I Don't Know How She Does It is ostensibly a comedy, a laugh-with-her romp about a crazed working mother who dismisses a pesky case of head lice as "probably just my stress eczema flaring up again."

And yet, I heard sniffling in the theater during the pivotal dramatic scene, as the heroine's speech-delayed son utters his first words, "Bye-bye, Mama." Why cry? Because he comes to life just as she's fleeing her family for another business trip - on Thanksgiving.

In the dark, I am surrounded by six women who can commiserate. To the closest, I whisper a confession: "My daughter's first sentence was, 'Daddy says Mommy's at work.'" We both sigh.

Mostly strangers, these type-A working moms from the city, suburbs, and South Jersey agreed to help me review a movie aimed at an audience too busy to see it and too self-critical to enjoy it.

Our group included attorneys and law professors, an elementary schoolteacher and an anthropologist, accomplished women in their late 30s and 40s, operating on all cylinders and fumes.

Some of them felt so guilty disappearing for a few hours that they cooked for the kids before leaving for the Sunday matinee. By them, of course, I also mean me.

'Tears for coming here'

Lisa McElroy inadvertently inspired our outing with a so-real-it-hurts memo she recently left her husband - a businessman with plenty of parenting experience - before embarking on a weeklong business trip.

"On the dental front, Abby will fight the fluoride treatment," McElroy advised in the 14-point directive that included tips on caring for the dog and the frog.

As for her 10-year-old daughter?

"She has never actually bitten the dentist, but she's confessed her deep, dark desires to do so," McElroy warned. "Distraction will be key. I'd suggest mentioning Target and the leotard you probably didn't get on Tuesday. If you promise to get one with rhinestones, she might submit to fluoride nastiness. Do not promise crop top."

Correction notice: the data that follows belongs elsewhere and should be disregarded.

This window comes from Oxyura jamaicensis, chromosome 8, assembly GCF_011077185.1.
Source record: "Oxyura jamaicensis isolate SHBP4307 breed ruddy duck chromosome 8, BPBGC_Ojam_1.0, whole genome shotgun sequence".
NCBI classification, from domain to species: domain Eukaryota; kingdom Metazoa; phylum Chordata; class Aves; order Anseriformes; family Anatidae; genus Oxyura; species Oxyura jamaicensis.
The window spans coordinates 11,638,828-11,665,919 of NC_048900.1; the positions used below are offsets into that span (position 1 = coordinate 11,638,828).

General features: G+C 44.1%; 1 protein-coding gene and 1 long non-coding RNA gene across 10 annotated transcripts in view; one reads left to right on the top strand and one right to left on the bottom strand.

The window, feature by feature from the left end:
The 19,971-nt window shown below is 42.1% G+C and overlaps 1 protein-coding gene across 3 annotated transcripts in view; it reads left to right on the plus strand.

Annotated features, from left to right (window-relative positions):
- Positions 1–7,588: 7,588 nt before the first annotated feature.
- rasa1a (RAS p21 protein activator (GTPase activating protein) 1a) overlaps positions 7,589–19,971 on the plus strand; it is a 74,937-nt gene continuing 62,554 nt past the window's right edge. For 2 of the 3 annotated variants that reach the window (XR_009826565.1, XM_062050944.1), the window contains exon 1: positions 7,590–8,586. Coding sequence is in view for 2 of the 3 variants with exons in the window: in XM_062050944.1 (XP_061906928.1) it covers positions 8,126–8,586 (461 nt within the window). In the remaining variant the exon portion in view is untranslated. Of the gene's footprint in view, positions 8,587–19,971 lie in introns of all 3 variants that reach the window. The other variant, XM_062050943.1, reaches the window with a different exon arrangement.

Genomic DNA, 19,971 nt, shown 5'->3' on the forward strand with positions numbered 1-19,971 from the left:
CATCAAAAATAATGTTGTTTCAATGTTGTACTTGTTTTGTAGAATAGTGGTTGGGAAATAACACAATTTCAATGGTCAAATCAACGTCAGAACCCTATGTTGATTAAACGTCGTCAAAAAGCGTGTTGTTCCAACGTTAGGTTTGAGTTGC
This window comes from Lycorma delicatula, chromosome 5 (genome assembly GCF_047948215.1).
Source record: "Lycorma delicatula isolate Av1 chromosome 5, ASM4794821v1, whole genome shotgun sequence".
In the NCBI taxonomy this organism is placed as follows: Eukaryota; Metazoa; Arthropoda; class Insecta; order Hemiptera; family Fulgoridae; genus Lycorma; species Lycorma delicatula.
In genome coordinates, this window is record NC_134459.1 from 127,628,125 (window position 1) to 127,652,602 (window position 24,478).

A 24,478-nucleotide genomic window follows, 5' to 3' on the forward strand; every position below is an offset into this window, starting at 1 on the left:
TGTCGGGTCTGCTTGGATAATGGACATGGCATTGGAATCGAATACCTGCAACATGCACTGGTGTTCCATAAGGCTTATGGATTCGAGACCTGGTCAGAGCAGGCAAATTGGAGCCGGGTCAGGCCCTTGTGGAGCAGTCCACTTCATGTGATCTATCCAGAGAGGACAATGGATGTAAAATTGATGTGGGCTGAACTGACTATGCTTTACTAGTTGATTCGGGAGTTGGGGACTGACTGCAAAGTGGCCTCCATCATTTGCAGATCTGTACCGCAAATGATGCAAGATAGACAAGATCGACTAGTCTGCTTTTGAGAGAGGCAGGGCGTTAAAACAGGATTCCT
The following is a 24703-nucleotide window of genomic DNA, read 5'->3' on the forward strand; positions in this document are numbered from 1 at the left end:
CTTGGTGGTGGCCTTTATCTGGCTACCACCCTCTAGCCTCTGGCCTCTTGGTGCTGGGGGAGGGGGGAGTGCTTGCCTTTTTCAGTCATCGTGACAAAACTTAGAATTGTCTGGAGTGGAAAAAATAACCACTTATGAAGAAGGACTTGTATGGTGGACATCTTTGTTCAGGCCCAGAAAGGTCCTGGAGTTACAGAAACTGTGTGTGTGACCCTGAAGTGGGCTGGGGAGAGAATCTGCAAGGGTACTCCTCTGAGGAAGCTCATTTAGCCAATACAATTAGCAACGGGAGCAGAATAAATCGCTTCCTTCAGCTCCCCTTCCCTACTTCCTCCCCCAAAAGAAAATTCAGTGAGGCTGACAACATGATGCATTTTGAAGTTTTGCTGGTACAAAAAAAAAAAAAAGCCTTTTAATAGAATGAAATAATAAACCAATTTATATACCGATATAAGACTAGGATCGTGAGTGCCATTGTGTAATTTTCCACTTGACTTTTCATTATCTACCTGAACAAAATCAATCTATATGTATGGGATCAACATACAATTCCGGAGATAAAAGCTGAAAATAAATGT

Lists like the one McElroy, a Drexel law professor and writer from Wallingford, left her husband are a running joke in the movie, starring a disturbingly stylish Sarah Jessica Parker as a harried investment analyst winning at work but losing at home.

"I don't travel much," shares Rutgers-Camden law professor Kim Mutcherson, a Collingswood mother of two, "but when I do, that feeling I get from the kids is horrible."

"I got tears," adds Bella Vista lawyer and mother of two Cassie Ehrenberg, "just for coming here."

Big-screen mirror

Over fig-tinis, Diet Coke, and burgers at Le Bus, I learn I'm not the only paranoid parent who saw herself on-screen. Manayunk tax lawyer and blogger Kelly Phillips Erb says that, like Parker's character, she sinned by sending store-bought treats to preschool.

"They sent home a letter about the Christmas bake sale that said, Please make sure what you bring is homemade," she reveals. "I knew it was directed at me. So I stayed up late making carrot cake cupcakes."

The ceaseless competition and carping among women in the film troubled Farha Ghannam, a Swarthmore anthropologist raised in Jordan, far from the mommy wars.

"It made at-home mothers so horrible," she laments. "That's unfortunate and untrue."

Collectively, my amateur cinephiles thought the movie felt most real and raw when it showed the lengths Parker's character went to ensure her children didn't suffer for her success.

"Her kids," McElroy notes, "were in the forefront of her mind."

Scenes that strained the brain were too numerous to mention, but one left a lasting impression.

"Remember the part at the end where the husband says, 'I just want five minutes with you'?" asks teacher Jill Brook, of Media. "When did he have time to think that what he wanted most was time?"